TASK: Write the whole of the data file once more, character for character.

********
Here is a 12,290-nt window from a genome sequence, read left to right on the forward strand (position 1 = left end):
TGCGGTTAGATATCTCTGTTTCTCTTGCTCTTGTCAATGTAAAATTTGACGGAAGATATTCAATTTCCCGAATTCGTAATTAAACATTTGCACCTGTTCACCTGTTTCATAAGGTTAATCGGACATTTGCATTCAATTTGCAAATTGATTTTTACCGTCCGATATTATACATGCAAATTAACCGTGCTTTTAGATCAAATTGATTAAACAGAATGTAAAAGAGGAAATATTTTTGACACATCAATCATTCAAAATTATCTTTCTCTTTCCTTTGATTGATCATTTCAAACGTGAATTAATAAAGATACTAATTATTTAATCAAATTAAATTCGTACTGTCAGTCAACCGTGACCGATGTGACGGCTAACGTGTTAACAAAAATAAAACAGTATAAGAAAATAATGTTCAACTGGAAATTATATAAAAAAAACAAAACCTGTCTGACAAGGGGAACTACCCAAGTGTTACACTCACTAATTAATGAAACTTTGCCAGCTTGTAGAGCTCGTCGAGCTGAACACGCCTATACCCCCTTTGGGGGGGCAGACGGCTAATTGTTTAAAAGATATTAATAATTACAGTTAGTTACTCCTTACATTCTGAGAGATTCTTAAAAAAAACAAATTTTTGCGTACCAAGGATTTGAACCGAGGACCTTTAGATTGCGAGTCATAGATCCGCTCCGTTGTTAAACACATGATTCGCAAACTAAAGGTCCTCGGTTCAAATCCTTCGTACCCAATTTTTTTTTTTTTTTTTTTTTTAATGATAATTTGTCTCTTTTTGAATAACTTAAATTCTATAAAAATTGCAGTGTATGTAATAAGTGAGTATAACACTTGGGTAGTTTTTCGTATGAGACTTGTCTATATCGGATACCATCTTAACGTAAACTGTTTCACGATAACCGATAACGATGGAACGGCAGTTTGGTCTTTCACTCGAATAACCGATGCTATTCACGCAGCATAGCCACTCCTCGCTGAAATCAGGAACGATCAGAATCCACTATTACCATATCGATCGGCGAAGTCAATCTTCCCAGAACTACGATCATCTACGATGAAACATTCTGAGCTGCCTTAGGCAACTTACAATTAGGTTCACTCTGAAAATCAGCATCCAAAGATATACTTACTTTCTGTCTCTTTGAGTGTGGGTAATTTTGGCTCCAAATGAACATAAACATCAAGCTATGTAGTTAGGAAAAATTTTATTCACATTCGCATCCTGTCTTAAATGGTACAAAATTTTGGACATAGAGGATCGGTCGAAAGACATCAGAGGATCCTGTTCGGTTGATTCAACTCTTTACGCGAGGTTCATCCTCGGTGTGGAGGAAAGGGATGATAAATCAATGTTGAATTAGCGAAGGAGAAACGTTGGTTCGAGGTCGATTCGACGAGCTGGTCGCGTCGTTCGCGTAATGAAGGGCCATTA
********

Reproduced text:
Here is a 12,290-nt window from a genome sequence, read left to right on the forward strand (position 1 = left end):
TGCGGTTAGATATCTCTGTTTCTCTTGCTCTTGTCAATGTAAAATTTGACGGAAGATATTCAATTTCCCGAATTCGTAATTAAACATTTGCACCTGTTCACCTGTTTCATAAGGTTAATCGGACATTTGCATTCAATTTGCAAATTGATTTTTACCGTCCGATATTATACATGCAAATTAACCGTGCTTTTAGATCAAATTGATTAAACAGAATGTAAAAGAGGAAATATTTTTGACACATCAATCATTCAAAATTATCTTTCTCTTTCCTTTGATTGATCATTTCAAACGTGAATTAATAAAGATACTAATTATTTAATCAAATTAAATTCGTACTGTCAGTCAACCGTGACCGATGTGACGGCTAACGTGTTAACAAAAATAAAACAGTATAAGAAAATAATGTTCAACTGGAAATTATATAAAAAAAACAAAACCTGTCTGACAAGGGGAACTACCCAAGTGTTACACTCACTAATTAATGAAACTTTGCCAGCTTGTAGAGCTCGTCGAGCTGAACACGCCTATACCCCCTTTGGGGGGGCAGACGGCTAATTGTTTAAAAGATATTAATAATTACAGTTAGTTACTCCTTACATTCTGAGAGATTCTTAAAAAAAACAAATTTTTGCGTACCAAGGATTTGAACCGAGGACCTTTAGATTGCGAGTCATAGATCCGCTCCGTTGTTAAACACATGATTCGCAAACTAAAGGTCCTCGGTTCAAATCCTTCGTACCCAATTTTTTTTTTTTTTTTTTTTTTAATGATAATTTGTCTCTTTTTGAATAACTTAAATTCTATAAAAATTGCAGTGTATGTAATAAGTGAGTATAACACTTGGGTAGTTTTTCGTATGAGACTTGTCTATATCGGATACCATCTTAACGTAAACTGTTTCACGATAACCGATAACGATGGAACGGCAGTTTGGTCTTTCACTCGAATAACCGATGCTATTCACGCAGCATAGCCACTCCTCGCTGAAATCAGGAACGATCAGAATCCACTATTACCATATCGATCGGCGAAGTCAATCTTCCCAGAACTACGATCATCTACGATGAAACATTCTGAGCTGCCTTAGGCAACTTACAATTAGGTTCACTCTGAAAATCAGCATCCAAAGATATACTTACTTTCTGTCTCTTTGAGTGTGGGTAATTTTGGCTCCAAATGAACATAAACATCAAGCTATGTAGTTAGGAAAAATTTTATTCACATTCGCATCCTGTCTTAAATGGTACAAAATTTTGGACATAGAGGATCGGTCGAAAGACATCAGAGGATCCTGTTCGGTTGATTCAACTCTTTACGCGAGGTTCATCCTCGGTGTGGAGGAAAGGGATGATAAATCAATGTTGAATTAGCGAAGGAGAAACGTTGGTTCGAGGTCGATTCGACGAGCTGGTCGCGTCGTTCGCGTAATGAAGGGCCATTA